Eligibility and occupancy interviewers interpret and explain data such as eligibility requirements and applicants' legal rights. They also answer applicants' questions about benefits and claim procedures. Equally important, eligibility and occupancy interviewers have to initiate procedures to grant or terminate assistance, or refer applicants to other agencies for assistance. They are often called upon to compile and evaluate personal and financial data in order to confirm completeness and accuracy, and to establish eligibility status. They are expected to interview benefits recipients at specified intervals to certify their eligibility for continuing benefits. Finally, eligibility and occupancy interviewers keep archives of assigned cases, and ready required reports.
Every day, eligibility and occupancy interviewers are expected to be able to articulate ideas and problems. They need to listen to and understand others in meetings. It is also important that they read and understand documents and reports.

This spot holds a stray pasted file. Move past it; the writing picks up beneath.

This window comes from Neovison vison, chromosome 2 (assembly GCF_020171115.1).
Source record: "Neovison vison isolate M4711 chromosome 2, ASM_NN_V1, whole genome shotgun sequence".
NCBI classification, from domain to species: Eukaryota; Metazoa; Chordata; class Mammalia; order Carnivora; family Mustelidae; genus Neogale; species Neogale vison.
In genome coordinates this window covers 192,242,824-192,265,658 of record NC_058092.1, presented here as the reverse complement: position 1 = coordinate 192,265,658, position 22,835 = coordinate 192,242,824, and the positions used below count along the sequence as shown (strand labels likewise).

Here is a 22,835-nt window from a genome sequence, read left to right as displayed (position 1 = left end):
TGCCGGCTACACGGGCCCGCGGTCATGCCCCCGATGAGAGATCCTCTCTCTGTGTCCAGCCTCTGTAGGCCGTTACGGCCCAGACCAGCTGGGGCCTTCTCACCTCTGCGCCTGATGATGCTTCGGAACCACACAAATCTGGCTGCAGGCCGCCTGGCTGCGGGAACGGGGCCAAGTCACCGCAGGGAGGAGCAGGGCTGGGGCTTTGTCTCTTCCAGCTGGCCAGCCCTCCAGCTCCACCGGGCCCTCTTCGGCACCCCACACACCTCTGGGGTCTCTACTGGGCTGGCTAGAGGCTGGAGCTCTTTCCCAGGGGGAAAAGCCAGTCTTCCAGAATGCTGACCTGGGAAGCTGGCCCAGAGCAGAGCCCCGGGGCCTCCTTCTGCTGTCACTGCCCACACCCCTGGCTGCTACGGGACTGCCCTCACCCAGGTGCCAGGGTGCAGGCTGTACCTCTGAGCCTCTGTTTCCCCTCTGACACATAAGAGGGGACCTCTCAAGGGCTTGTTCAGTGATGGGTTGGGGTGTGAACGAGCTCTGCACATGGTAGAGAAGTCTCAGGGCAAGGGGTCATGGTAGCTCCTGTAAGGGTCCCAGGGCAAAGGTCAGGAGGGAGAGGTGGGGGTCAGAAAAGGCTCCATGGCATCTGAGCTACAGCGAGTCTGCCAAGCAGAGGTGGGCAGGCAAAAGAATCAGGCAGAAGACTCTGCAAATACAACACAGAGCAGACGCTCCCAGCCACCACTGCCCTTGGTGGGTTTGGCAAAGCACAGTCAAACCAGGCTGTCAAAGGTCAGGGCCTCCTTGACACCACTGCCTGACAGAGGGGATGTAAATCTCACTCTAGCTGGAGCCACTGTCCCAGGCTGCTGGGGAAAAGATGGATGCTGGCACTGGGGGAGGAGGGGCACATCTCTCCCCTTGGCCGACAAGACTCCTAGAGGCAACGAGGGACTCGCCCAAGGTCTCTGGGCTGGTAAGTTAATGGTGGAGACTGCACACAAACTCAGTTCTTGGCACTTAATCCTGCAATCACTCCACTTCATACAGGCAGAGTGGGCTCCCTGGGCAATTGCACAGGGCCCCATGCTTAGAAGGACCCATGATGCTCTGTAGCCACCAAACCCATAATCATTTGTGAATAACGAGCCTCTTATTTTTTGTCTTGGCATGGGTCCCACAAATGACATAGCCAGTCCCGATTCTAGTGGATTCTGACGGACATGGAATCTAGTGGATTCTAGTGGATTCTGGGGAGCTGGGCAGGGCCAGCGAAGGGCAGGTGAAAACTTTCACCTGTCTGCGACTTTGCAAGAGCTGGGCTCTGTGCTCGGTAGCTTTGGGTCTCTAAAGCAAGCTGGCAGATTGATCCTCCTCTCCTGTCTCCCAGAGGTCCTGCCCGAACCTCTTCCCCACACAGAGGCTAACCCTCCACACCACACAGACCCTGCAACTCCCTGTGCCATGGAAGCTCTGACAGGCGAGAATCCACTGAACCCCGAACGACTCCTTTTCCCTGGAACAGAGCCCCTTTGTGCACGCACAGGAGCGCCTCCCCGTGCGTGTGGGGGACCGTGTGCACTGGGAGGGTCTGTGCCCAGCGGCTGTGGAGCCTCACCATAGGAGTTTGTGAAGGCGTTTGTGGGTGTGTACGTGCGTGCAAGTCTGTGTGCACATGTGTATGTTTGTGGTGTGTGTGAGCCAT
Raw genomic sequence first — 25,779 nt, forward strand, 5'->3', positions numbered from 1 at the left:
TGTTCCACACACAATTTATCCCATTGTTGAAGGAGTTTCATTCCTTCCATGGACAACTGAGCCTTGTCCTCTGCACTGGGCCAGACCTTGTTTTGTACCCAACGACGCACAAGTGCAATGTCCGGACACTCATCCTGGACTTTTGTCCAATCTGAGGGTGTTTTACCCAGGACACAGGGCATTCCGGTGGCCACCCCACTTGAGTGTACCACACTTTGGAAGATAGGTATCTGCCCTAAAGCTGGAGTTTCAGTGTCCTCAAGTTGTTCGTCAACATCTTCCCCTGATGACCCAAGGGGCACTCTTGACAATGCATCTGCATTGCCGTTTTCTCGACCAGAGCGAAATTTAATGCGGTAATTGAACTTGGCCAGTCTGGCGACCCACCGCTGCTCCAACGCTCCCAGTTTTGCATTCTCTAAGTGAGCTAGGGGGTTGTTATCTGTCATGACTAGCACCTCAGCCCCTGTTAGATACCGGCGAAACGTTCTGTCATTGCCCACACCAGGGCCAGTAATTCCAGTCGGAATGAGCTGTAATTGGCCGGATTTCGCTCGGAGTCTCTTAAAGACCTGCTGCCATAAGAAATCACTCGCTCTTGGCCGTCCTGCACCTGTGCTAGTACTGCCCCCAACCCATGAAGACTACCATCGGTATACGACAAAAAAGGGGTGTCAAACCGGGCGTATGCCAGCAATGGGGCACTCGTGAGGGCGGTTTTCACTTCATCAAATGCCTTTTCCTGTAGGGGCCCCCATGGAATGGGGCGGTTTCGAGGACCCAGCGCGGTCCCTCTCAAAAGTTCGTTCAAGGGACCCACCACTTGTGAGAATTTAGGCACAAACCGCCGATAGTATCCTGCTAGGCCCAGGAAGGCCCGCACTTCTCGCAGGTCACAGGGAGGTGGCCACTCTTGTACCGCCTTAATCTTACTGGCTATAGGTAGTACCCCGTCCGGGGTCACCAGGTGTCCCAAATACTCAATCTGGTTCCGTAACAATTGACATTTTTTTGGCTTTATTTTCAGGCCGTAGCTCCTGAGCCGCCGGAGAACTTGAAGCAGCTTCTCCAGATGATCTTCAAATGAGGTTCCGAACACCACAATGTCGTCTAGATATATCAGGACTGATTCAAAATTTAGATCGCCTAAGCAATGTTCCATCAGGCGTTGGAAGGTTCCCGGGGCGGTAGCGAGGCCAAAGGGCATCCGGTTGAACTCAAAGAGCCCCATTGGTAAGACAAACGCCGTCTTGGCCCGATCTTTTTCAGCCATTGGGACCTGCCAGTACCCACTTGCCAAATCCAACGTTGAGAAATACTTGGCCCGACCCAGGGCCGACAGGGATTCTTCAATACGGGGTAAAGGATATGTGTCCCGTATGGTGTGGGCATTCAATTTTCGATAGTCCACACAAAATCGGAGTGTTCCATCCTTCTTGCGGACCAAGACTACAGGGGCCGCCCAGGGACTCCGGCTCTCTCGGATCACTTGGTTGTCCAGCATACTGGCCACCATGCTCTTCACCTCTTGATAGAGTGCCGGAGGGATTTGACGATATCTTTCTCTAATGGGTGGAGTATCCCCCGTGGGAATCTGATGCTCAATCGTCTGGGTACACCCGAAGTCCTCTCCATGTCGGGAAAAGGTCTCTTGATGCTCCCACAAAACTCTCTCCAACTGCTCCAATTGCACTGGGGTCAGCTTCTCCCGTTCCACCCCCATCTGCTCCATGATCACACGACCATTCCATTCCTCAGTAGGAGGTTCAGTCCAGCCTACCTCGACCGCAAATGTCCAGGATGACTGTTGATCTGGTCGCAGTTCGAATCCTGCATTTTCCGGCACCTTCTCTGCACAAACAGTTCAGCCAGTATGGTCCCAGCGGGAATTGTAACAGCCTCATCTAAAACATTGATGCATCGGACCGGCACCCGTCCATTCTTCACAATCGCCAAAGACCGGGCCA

It is important for eligibility and occupancy interviewers to check with employers or other references to confirm answers and obtain further data. They are often called upon to interview and investigate applicants for public assistance to gather data pertinent to their applications. They also ready applications and forms for applicants for such purposes as school enrollment and medical services. They are sometimes expected to furnish social staff with pertinent data gathered during applicant interviews. Somewhat less frequently, eligibility and occupancy interviewers are also expected to compute and authorize amounts of assistance for programs such as grants and food stamps.
Eligibility and occupancy interviewers sometimes are asked to conduct annual and special housing reviews and home visits to insure conformance to regulations. and monitor the payments of benefits throughout the duration of a claim. And finally, they sometimes have to compile and evaluate personal and financial data in order to confirm completeness and accuracy, and to establish eligibility status.